Hazard is defined by the response of idealised low- to medium-rise buildings with a natural period of 0. 3 s. (Dhu 2002) Figure 1. 4 Australian earthquake risk areas (Newcastle Library n. d) Figure 1. 5 Australian earthquake hazard areas (Newcastle Library n. d) Another method of preparing a community for the event of an earthquake is educating the public of the correct procedures on the correct steps to carry out before, during, and after the event of an earthquake. Examples of correct procedures to be carried out in these situations supplied by the Newcastle Council (n. d) are as follows:

What can you do before an earthquake occurs? •Follow earthquake building codes for new and existing buildings. •Check your home for and secure earthquake hazards such as bookcases and other tall furniture. •Be aware of the location of electricity, gas and water main switches or valves and how to turn them off with the appropriate tools. •Keep the following items ready for use at all times -a first aid kit -a multi-purpose dry chemical extinguisher -a portable radio with extra batteries -a torch •Learn first aid and encourage family members to do the same •Organise occasional home earthquake drills.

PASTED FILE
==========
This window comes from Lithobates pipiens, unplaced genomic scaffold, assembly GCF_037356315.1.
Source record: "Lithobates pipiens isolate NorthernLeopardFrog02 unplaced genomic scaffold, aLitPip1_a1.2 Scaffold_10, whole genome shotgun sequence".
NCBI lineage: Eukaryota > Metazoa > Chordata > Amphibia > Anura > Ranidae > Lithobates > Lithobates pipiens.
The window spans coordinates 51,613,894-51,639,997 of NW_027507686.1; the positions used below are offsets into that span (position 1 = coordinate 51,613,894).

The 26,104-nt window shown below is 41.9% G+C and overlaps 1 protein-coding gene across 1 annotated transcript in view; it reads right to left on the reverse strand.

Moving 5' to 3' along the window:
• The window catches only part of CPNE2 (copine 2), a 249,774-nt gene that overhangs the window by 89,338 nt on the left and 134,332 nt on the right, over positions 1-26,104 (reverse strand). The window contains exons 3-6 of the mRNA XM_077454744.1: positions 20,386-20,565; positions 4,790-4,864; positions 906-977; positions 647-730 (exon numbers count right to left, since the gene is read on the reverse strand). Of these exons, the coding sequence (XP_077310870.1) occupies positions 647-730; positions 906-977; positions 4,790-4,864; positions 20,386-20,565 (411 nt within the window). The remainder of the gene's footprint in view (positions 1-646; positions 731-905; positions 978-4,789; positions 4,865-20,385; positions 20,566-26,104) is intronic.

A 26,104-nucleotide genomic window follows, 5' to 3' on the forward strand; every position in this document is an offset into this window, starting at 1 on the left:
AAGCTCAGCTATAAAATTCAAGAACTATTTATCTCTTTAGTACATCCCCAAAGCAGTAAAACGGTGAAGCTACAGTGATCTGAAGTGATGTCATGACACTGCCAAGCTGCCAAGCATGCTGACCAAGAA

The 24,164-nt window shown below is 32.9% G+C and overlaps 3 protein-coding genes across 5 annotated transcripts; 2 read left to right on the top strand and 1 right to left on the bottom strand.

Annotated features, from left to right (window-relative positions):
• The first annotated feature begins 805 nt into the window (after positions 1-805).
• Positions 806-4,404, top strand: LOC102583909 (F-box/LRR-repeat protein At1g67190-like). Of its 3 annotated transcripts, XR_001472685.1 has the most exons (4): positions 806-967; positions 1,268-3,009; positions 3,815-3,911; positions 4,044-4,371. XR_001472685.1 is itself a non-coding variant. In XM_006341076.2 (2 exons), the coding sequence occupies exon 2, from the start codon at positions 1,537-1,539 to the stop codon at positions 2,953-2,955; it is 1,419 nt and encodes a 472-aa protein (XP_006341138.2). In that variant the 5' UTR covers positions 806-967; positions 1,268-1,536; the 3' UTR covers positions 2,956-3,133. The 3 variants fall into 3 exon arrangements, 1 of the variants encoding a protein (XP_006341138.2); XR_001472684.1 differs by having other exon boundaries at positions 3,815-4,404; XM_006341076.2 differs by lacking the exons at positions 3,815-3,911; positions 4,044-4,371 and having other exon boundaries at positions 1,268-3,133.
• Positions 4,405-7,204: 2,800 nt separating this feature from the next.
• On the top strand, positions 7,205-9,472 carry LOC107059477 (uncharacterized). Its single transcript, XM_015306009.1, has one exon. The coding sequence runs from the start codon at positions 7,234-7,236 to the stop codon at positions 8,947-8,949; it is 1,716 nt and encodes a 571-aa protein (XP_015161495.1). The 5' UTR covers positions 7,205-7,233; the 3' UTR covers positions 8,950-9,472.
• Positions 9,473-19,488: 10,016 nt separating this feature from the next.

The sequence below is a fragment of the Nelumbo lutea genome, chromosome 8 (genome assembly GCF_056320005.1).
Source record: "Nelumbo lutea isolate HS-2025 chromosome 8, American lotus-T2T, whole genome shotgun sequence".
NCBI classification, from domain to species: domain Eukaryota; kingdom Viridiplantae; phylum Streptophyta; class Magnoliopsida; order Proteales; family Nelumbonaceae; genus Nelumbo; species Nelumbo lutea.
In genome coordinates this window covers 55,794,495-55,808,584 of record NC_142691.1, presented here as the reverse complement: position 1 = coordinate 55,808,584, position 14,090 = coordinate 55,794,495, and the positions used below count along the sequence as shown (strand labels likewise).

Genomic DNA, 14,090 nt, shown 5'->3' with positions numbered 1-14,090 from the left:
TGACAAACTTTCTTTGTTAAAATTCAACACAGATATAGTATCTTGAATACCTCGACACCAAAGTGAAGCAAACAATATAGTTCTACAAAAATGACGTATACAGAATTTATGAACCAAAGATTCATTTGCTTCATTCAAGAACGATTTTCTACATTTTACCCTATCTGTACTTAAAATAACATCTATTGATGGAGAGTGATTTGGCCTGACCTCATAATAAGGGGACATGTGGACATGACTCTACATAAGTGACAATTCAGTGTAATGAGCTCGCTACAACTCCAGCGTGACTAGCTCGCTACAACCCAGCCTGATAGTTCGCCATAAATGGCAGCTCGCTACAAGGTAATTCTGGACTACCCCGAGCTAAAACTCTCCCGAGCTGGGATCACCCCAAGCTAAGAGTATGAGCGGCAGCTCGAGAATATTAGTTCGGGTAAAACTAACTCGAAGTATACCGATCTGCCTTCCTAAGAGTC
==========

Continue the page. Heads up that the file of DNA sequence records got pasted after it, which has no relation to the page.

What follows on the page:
This will provide your family with knowledge of how to avoid injury and panic during an earthquake. What can you do during an earthquake? Remain calm, think clearly before moving, provide reassurance to others and then work through the consequences of any action you may take. If you are in a house •Take cover under a table or other sturdy furniture •Kneel, sit or stay close to the floor •Be prepared to move with your cover •You could kneel, sit or stay close to the floor, an interior wall or corner. Stay away from large windows, bookcases and unsecured objects. If you are in a shop, office or theatre •Do not rush for an exit Move away from windows, glass display cases or other obvious hazards •If you must leave the building, choose your exit carefully as possible If you are in a high rise building •Take cover under a desk or table; do not rush for exits •Stay in the building until shaking sops and until directed to evacuate. If you are outside •Avoid high buildings, walls, power lines and other objects that could fall •Do not run through streets •If possible move to an open ear away from all hazards If you are in a vehicle •Stop in safest place available, preferably in an open space •Avoid bridges, overpasses and overhead power lines